Impacting Distance Learning Success Rates

By Machuca, Wayne | Academic Exchange Quarterly, Winter 2004 | Go to article overview
Save to active project

Impacting Distance Learning Success Rates

Machuca, Wayne, Academic Exchange Quarterly


Comparison of distance education (DE) and face-to-face (F2F) classes at a California community college found that a significant difference did exist between success and retention rates with the DE rates far lower than equivalent F2F classes. Further investigation discovered that the DE success rates for the school were in many cases significantly lower than the statewide DE averages. Changes in the delivery and accountability of the classes were instated for the fall 2003 semester resulting in a significant improvement in success rates.


The College of the Sequoias (COS) developed an experimental distance education program to support the Language Arts department in 1996. Though absent of funding, training, mission or support, the DE program expanded to include the divisions of Math, Business, Child Development, Library, and the Government and Nutrition programs. It uses Blackboard[R] as its DE delivery software.

COS is a medium sized community (junior) college located in Tulare county in the southern end of California's San Joaquin valley. It has one of the geographically largest districts in the state and includes all of King's County as well. While centrally located, COS' demographics are nearly identical to all of the surrounding colleges which include the community colleges at Porterville, Bakersfield, Fresno City, Reedley, and West Hills. Statistical data from the Chancellor's office indicated the near identical demographics for each school for the spring 2003 semester for ethnicity, age group, and gender. [1]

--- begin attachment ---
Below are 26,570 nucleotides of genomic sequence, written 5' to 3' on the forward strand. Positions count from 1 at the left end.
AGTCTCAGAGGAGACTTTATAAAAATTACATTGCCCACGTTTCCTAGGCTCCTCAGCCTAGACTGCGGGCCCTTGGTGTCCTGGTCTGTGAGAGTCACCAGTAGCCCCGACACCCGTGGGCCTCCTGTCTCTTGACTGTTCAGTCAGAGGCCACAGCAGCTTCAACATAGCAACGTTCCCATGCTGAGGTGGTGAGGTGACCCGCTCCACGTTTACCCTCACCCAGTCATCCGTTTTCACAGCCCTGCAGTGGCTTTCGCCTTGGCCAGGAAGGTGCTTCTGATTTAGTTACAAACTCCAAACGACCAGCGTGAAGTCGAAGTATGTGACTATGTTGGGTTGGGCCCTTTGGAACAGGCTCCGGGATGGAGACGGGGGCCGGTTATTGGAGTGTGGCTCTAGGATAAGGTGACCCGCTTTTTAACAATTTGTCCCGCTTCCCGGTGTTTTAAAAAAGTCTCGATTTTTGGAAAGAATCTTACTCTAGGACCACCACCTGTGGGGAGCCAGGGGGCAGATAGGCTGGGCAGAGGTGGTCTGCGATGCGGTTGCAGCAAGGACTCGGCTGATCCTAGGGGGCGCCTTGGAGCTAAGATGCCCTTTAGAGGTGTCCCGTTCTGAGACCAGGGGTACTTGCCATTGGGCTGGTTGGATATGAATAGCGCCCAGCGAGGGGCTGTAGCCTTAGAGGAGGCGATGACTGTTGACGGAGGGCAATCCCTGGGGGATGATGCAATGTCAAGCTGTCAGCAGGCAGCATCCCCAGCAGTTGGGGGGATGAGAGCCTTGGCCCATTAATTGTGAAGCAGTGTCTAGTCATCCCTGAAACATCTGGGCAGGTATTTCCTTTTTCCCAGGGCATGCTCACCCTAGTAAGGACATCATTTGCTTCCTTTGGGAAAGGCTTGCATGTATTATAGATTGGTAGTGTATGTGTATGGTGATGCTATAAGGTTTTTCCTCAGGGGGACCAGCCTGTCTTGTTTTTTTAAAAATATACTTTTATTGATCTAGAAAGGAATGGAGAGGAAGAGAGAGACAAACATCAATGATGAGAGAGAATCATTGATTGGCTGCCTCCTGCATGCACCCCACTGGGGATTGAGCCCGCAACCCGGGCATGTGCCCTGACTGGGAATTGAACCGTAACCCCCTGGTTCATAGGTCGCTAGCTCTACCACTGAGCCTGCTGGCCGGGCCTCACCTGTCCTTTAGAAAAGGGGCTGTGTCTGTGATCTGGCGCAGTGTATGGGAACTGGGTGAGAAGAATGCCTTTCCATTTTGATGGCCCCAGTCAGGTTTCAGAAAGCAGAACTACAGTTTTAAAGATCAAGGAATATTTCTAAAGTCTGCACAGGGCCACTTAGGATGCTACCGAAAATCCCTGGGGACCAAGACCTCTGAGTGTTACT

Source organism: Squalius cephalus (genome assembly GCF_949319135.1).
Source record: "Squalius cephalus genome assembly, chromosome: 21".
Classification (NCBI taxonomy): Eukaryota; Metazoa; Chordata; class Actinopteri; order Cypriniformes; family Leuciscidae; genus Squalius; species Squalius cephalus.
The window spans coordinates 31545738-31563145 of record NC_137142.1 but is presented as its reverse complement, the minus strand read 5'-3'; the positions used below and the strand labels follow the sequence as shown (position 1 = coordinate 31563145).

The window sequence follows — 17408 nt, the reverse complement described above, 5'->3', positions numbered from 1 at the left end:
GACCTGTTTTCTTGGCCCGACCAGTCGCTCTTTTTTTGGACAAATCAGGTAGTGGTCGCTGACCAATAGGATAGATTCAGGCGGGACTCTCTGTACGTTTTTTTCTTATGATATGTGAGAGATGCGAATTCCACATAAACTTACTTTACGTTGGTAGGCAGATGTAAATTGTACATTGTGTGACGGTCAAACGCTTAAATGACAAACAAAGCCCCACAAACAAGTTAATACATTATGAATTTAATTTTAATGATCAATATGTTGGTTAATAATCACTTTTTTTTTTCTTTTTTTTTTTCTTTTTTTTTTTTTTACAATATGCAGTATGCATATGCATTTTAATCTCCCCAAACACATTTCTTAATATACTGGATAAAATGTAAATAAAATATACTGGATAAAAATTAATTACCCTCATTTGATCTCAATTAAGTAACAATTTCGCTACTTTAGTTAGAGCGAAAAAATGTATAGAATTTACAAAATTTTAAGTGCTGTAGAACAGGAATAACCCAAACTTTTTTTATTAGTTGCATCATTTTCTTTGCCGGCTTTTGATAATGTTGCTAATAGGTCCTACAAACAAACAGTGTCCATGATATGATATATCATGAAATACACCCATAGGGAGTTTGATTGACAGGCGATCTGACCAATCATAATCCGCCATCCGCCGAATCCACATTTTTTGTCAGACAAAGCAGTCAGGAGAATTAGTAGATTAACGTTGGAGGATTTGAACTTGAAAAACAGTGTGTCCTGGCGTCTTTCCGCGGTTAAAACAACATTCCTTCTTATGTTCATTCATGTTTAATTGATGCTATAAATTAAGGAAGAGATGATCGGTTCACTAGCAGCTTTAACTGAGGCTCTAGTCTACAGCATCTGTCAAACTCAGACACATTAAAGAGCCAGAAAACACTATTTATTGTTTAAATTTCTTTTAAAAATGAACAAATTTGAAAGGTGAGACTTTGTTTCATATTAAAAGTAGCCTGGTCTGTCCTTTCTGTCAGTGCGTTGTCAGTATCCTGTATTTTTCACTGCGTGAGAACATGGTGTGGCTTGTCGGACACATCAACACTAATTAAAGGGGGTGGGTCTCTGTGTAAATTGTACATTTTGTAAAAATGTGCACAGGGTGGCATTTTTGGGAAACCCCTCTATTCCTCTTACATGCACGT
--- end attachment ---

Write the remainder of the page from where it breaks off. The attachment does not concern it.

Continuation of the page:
Though typical in demographic to the colleges in its vicinity, COS far exceeds its neighbors in student success. In this research, success is defined as the student's completion of a course with an A, B, or C grade. In the spring 2003 semester, COS reported 22,629 successful student completions out of 32,291 attempts (the average student enrolls in 3 classes) for a success rate of 70.08% [2]. Though the success rates at COS were higher than its demographically identical neighbors, the success rates for COS' DE courses were significantly lower with 233 successes out of 500 attempts for a success rate of only 46.6%--a difference of 24.2 points. This significant difference between the success rates of the DE classes and the success rate of the school overall, along with national research indicating that DE success and F2F success should be the same (Beattie, Spooner, F., Jordan, Algozzine, & Spooner, M, 2002; see also Butler, 2004 and Scott, 2002), caused the administration at COS to consider deep cutbacks in the DE program and possible elimination. This consideration was the inspiration for this research. The two questions that this project sought to answer were 1) the true distinction of the differences in the success rates between the DE and the F2F classes, and 2) to identify ways of decreasing that difference without reducing the rigor of the DE classes.

Quantification of Success Rates